When Dallas Kalaman noticed his 81-year-old grandmother’s speech begin to slur and her body weaken, he called 911 expecting an emergency response.
Instead, Kalaman said it took two more 911 calls and 45 minutes for help to arrive.
“It was one of the most traumatic things I’ve ever experienced,” he said.
The Regina man told Global News he first called around 2:30 p.m. on Jan. 5 and was told there was no ambulance available, he’d be put in a queue, and to call if symptoms escalate.
He said he called again, around 15 minutes later.
“Then finally, the third call, they said one is on the way,” Kalaman said, adding he was never given an estimated wait or arrival time in any of the calls, which is why he didn’t consider driving instead.
“Nobody in their right mind, at that point in an emergency situation, is going to pack up an elderly woman that’s suffering potentially stroke-like symptoms. You’re not going to do that, you want the professionals to do that.”
Kalaman said his grandmother was taken to a Regina hospital that day, where she remains eight days later.
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Surge in calls
“We’re constantly monitoring what the call volume is against demand. When we start to see problems developing, we put additional resources out on the street.” said Ken Luciak, director of EMS for southern Saskatchewan.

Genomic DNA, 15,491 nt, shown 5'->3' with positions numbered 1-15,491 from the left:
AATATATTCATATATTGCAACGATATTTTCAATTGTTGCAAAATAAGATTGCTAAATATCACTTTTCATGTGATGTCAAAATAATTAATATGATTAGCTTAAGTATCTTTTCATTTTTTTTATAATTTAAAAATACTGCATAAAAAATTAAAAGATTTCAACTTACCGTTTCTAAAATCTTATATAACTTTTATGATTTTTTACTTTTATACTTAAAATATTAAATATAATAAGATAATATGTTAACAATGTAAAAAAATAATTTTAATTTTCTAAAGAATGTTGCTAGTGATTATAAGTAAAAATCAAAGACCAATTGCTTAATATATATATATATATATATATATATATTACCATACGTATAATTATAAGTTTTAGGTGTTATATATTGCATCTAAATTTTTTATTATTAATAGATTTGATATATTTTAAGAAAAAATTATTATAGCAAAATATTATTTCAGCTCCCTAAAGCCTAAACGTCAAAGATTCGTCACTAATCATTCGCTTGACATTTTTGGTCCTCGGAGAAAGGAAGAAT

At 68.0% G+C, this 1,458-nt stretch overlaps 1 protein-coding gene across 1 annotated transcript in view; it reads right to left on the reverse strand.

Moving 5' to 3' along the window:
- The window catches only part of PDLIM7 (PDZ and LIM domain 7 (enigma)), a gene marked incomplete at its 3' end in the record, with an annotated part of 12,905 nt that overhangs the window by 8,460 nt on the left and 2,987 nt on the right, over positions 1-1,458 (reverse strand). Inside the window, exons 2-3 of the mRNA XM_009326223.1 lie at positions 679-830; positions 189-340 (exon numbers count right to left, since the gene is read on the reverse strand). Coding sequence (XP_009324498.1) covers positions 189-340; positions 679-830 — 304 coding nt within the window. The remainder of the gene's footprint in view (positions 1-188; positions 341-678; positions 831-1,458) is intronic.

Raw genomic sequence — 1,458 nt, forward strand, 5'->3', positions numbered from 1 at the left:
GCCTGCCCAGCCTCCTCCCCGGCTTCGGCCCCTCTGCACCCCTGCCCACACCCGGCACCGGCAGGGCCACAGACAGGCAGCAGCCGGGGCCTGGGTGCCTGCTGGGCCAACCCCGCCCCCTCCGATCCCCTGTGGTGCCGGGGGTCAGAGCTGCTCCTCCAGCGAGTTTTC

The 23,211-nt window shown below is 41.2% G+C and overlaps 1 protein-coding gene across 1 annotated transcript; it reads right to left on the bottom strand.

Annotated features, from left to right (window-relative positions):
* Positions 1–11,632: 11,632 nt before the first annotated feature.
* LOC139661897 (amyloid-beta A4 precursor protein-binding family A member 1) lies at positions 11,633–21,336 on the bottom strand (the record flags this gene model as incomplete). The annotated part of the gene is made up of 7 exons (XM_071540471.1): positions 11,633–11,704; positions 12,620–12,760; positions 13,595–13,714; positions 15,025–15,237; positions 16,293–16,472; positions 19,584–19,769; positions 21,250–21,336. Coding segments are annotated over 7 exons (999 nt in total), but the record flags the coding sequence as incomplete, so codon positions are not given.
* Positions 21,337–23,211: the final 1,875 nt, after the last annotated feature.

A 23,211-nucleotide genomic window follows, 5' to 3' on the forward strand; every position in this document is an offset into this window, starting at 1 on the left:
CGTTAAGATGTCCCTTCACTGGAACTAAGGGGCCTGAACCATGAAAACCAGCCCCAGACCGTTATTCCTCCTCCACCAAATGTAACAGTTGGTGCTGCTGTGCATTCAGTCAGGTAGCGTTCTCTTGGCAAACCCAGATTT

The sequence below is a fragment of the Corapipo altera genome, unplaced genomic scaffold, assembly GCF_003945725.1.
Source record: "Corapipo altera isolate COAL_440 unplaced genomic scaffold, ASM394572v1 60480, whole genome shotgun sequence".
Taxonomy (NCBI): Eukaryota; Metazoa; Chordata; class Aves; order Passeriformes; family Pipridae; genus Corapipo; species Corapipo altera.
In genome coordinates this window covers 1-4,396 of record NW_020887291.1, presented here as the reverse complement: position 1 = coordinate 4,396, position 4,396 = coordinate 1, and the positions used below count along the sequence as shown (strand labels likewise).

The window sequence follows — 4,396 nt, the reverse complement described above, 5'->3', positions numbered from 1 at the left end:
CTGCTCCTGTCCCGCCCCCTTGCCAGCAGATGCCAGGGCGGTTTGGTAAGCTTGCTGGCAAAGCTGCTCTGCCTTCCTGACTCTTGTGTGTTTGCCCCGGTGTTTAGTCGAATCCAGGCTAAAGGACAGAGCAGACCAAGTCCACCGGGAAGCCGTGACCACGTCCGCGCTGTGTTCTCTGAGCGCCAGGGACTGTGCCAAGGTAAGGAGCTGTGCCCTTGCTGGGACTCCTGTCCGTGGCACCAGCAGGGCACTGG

Luciak couldn’t comment on the details of Kalaman’s claims to Global News, but noted there were seven ambulances and a supervisor — the usual staffing level for a Sunday afternoon — on Jan. 5.
The average response time that day was 7.82 minutes for emergency calls, 9.2 minutes for non-emergencies.
“When we’re doing something wrong, we want to make sure we know what that is and study it and understand it and try to prevent it from happening again,” Luciak said.
However, Luciak noted, around the time of Kalaman’s emergency there was a surge of seven calls in 16 minutes. When that happens, calls are prioritized based on the information given to the communications centre.
“Despite the fact they had a surge that day, everything was done the way it was supposed to be done,” he said.
Luciak said there are a number of factors that can cause longer response times, such as road conditions and traffic volumes.
He said communications officer will tell callers if there will be a delay in sending an ambulance, and that often they will explain where the ambulance is responding from.
Meeting planned with family
The SHA said anyone who has has a service complaint should contact the patient advocate.
“When we’re doing something wrong, we want to make sure we know what that is and study it and understand it and try to prevent it from happening again,” Luciak said, adding that’s what is currently taking place with Kalaman’s complaint.
Meanwhile, the Regina caregiver said he’s still concerned about outlier response times like his, the fact they happen at all, and the stress it puts on first responders.
“They need help in order to help us, and they need more resources to do their jobs diligently,” he said.
Kalaman told Global News he has a meeting with the SHA scheduled for Jan. 14 to further discuss the response.